She never asks me to go shopping, cause she knows I hate malls and crowds. Instead, she says "Let's go do some economic research." Clever girl.
Anyway, when she relates anecdotes with economic overtones, I pay close attention. This is such a story.
A broken nail led to a visit to the manicurist. The shop was relatively empty, and the gals got to talkin'. At the salon, Mrs. BP asks the salon owner how business is. Michelle responds "Very quiet." The shop has been slow enough that Michelle gets to go Christmas shopping during her lunch. Store traffic and crowds, she points out, are surprisingly sparse, given its less than 2 weeks to the 25th. And everything is on sale, with prices slashed.
One of the other ladies pipes in: She runs the catering arm of a local food store (Bernards) -- and business is way off. Bernards is a terrific but very expensive specialty food shop -- picture a small but higher end version of Whole Foods.
A little context: we live on the North Shore of Long Island, in a nice, affluent little town, surrounded by even nicer, more affluent towns. We're adjacent to Old Brookville (2 acre zoning, Median house value in 2000 was $972,100!), Locust Valley (where Sabrina was filmed) Mill Neck (where the $40 million home of disgraced Global Crossing exec is found). This background is to show that this isn't a tale of middle class woes.
The story gets me thinking -- this is so consistent with what we have heard from from the major retailers, but not what the Commerce Dept. claims -- so I start asking around:
My train commute in is mostly Wall Streeters, Lawyers, Advertising, Bankers. I relate this story to one of the women I regularly sit with. Her answer? Shoes.
"See these pumps with the baby jane straps [like I have a clue]? They are Tahari. Fairly expensive. Got 'em on sale this weekend at Lord & Taylor. 40% off, plus they mailed me a 20% off coupon. Usually about $120-40 for them. I paid 46 bucks."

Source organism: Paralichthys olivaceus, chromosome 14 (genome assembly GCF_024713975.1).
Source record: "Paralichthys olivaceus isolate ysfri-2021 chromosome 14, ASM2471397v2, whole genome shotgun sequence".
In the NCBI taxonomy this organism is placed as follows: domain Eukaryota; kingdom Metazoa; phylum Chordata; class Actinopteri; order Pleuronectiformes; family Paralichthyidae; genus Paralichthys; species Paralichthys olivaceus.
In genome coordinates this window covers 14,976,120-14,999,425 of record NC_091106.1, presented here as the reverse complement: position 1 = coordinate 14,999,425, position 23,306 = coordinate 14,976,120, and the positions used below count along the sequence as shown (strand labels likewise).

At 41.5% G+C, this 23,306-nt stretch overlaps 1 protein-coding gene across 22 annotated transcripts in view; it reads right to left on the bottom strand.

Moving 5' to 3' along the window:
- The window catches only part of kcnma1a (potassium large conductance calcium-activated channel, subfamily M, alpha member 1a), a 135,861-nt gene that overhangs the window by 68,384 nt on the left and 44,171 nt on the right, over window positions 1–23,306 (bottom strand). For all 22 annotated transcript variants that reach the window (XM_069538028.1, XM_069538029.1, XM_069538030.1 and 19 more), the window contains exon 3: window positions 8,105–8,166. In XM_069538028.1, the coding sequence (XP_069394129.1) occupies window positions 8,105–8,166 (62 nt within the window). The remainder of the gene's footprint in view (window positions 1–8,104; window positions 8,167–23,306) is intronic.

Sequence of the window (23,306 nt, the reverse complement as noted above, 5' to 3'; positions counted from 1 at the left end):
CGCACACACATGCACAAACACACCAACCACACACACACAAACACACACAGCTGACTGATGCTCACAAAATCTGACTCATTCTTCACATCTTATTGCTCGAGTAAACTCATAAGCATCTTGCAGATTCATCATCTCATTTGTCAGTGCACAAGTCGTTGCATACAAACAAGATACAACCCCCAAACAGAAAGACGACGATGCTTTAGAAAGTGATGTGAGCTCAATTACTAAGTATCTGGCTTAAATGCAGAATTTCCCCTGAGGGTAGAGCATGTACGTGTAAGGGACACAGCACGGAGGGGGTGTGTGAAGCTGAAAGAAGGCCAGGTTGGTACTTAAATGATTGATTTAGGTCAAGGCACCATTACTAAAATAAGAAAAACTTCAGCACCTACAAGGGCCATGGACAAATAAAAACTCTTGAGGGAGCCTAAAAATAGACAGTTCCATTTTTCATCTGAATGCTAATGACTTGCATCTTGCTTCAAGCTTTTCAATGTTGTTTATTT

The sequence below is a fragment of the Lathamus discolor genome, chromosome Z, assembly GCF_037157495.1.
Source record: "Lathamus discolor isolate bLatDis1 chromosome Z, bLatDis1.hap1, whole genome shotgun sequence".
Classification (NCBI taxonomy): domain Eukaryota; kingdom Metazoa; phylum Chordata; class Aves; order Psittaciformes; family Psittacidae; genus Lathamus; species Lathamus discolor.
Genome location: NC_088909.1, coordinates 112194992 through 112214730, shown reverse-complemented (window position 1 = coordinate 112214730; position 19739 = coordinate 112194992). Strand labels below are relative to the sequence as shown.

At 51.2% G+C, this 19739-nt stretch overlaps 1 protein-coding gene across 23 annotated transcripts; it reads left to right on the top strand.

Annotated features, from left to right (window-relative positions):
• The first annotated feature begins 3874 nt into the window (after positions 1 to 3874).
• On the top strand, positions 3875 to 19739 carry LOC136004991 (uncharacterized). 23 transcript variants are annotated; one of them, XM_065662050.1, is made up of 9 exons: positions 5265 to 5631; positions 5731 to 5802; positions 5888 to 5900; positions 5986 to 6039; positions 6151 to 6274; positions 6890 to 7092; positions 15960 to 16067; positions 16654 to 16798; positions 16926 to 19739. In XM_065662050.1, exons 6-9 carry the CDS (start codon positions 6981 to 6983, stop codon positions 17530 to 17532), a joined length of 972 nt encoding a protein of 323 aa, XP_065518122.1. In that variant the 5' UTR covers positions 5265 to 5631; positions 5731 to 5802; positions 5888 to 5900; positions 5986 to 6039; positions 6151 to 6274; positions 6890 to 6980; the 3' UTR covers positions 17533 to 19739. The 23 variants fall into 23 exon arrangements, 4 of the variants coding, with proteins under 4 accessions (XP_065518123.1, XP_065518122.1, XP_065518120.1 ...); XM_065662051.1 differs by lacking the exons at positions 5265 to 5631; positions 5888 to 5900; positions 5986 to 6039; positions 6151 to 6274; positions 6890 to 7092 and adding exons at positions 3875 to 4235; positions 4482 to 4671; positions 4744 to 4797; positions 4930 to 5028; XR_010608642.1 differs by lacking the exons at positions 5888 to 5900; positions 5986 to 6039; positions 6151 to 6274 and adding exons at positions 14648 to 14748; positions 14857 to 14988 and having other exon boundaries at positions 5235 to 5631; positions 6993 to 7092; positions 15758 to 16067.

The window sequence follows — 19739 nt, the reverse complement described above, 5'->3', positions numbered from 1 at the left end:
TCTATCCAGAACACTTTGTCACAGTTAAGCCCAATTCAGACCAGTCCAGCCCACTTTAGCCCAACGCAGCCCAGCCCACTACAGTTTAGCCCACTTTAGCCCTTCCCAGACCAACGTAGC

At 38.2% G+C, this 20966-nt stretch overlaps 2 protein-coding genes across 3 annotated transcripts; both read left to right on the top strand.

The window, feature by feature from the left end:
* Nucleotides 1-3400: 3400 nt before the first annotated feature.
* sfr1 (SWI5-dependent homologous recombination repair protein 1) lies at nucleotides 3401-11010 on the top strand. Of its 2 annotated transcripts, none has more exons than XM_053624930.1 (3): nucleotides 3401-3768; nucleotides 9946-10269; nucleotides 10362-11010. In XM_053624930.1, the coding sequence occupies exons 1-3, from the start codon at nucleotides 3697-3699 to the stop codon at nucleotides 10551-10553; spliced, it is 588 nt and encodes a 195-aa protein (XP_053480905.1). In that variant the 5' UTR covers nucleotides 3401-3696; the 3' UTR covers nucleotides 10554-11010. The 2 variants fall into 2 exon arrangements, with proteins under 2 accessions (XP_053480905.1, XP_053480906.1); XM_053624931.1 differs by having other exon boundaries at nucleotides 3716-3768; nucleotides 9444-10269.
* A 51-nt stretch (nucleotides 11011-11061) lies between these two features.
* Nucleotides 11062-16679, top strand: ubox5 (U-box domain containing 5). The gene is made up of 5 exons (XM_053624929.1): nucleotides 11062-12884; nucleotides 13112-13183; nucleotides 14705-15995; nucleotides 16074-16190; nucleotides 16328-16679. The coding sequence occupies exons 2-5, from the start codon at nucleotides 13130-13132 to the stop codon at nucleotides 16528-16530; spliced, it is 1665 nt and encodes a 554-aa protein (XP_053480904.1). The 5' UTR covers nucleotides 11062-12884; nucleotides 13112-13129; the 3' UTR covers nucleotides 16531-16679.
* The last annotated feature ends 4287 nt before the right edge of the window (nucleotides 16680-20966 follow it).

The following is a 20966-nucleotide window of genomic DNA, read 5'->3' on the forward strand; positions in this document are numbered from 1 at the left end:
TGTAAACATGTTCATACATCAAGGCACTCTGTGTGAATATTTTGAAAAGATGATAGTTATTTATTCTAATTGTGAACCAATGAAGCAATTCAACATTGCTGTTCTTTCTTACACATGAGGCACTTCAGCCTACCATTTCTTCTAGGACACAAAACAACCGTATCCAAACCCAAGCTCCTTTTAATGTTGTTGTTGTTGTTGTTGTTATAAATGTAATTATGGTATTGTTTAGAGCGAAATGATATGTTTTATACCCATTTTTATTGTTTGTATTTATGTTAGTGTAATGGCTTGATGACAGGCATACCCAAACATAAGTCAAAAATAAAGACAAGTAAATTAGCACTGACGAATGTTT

I speak with my friend, who owns a very high end Audio Video store on Park Avenue. The equipment is gorgeous, and if you ever want a pair of $60,000 speakers, this is the place.
I ask: How's biz?
"Way way off from last year. We typically see abotu $10-15k in walk in business, plus all the installs we do. Some of those are $100k plus jobs [I'm thinking -- 100k? Nice stereo!]. This year, we are seeing $3k a day walk in business. There are occasional spikes, but its nothing remotely like last year."
I ask: What about all the flat panel displays on sale?
"Not our clientele. We only carry super premium -- Pioneer Elite [which is the only tv that has ever made me weep, its so gorgeous] and Fujitsu; Our customers are not buying the $999 Panasonic to go with their $30k in Krell Audio and $20k in Kef speakers [hmmm, drool].
He blames -- wait for it -- the housing slow down. He was doing so many installs into new or renovated condos, Hampton homes and Long Island / Westchester /CT / NJ residences, he could barely keep up. He was booked months in advance. Today? "We can do an install in 2 weeks."
All the usual caveats about anecdotal tales apply: Perhaps its regional, or this is a non-random sample, biased, skewing one way or another. But these experiences, combined with what we have heard from Wal-Mart, Best Buy, Circuit City, and the truckers, etc., all add up to a Holiday shopping season that may be less than robust.
And, there are only 5 shopping days left until Xmas . . .